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School Opening is Music to His Ears

Indonesia, January 25, 2005

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    Local workers, employed by Mercy Corps' cash-for-work program, clean up the Pesantran Inshaffudin school. Photo: Kira Kay/Mercy Corps Photo:

Amir is a teacher of tradional Acehnese music and dance at the Pesantren Inshaffudin in Banda Aceh, Indonesia. A pesantren is a religious boarding school attended by children of junior and senior high school age. In 2003, Amir's class of fifth graders won a locally prestigious award at the annual North Sumatra arts festival. He loves his job, and he loves his students.

On the morning of December 26th, Amir was preparing himself and his students for regular morning physical exercises. At 8 am, they felt the earthquake hit, and he quickly gathered all the students in the courtyard of the pesantren complex.

He and his fellow staff members were frantically trying to reach the parents of their students, urging them to come pick up their children for safekeeping, when they heard a noise they thought was a car or even a plane. It was the water. He and the children ran, although one little girl was ill and couldn't run fast enough. The other children reached safety, but she didn't, and the image haunts Amir.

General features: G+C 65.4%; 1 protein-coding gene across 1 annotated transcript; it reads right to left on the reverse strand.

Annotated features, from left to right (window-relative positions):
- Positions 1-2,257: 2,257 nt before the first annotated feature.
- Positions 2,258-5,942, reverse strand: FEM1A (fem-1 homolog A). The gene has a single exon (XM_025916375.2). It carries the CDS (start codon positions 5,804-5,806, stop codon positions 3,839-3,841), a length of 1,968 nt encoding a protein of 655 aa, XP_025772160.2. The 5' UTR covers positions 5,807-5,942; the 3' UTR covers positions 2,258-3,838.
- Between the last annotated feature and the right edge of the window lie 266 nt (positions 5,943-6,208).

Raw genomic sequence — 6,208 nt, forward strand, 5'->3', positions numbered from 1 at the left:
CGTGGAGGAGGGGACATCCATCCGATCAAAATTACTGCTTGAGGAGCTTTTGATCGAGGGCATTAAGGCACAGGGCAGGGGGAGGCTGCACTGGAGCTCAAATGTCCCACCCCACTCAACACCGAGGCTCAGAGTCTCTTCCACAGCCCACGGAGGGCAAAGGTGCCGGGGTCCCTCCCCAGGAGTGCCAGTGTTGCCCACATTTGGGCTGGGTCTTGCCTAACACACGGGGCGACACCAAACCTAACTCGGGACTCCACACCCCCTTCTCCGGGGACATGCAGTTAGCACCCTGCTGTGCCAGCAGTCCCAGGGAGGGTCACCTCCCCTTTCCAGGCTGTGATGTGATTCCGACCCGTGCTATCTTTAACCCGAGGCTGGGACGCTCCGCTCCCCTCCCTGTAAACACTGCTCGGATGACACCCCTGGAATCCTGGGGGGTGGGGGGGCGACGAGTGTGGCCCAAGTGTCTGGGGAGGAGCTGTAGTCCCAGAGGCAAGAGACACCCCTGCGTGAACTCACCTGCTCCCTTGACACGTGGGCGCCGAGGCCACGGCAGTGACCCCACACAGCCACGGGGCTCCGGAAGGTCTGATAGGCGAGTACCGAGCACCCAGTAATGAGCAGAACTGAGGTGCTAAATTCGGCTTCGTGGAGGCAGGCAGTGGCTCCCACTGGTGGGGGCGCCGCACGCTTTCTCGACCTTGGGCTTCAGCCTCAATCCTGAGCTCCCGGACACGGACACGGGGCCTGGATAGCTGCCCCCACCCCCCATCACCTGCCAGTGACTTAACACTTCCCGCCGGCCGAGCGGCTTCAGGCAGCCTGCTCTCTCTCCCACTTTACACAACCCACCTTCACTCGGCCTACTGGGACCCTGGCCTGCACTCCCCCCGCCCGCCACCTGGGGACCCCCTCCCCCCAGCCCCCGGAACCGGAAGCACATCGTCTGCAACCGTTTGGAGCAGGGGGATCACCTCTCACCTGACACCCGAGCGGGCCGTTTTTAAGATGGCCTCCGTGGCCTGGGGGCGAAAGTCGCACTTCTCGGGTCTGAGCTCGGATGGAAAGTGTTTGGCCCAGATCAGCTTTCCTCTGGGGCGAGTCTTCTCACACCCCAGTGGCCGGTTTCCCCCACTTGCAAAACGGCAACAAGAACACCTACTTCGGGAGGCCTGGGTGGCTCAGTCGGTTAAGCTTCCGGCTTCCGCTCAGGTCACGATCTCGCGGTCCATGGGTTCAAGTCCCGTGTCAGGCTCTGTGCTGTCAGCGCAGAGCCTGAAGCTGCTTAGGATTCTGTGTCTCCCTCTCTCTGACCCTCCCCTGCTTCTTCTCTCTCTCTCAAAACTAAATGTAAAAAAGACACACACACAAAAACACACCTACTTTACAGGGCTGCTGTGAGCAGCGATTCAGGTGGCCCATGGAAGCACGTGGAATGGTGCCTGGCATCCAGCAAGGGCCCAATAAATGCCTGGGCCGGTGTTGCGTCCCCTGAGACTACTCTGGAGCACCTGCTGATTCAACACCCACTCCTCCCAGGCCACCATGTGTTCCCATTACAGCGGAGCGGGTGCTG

When Amir visited the pesantren recently, he heard that Mercy Corps was sponsoring a clean up and felt he had to participate: not only because he is a Muslim and that is his responsibility, but because when the students return to class, he doesn't want any physical reminders of the trauma to cause them to suffer flashbacks. He worries greatly about their mental health. Amir wants a fresh start for his students and for the school.

Thanks to Mercy Corps, he thinks the school can be even better than before, with new supplies and even computers. Helping do the clean up work - which is run primarily though Mercy Corps’ cash-for-work program - makes him feel happy again, and he will be very satisfied when the students return and his work is accomplished.

On the third morning of the pesantren clean up, Amir discovered his music equipment in one of the rooms being cleaned by Mercy Corps workers. He and two others picked up a flute and some drums, and spontaneously performed for the other 100 or so workers at the work site during their morning coffee break.

The faces of the workers showed their clear joy at getting this musical pick-me-up in the midst of such physically and emotionally difficult labor (three bodies had been found in the debris just that morning) and Amir himself beamed with pride as he basked in the applause.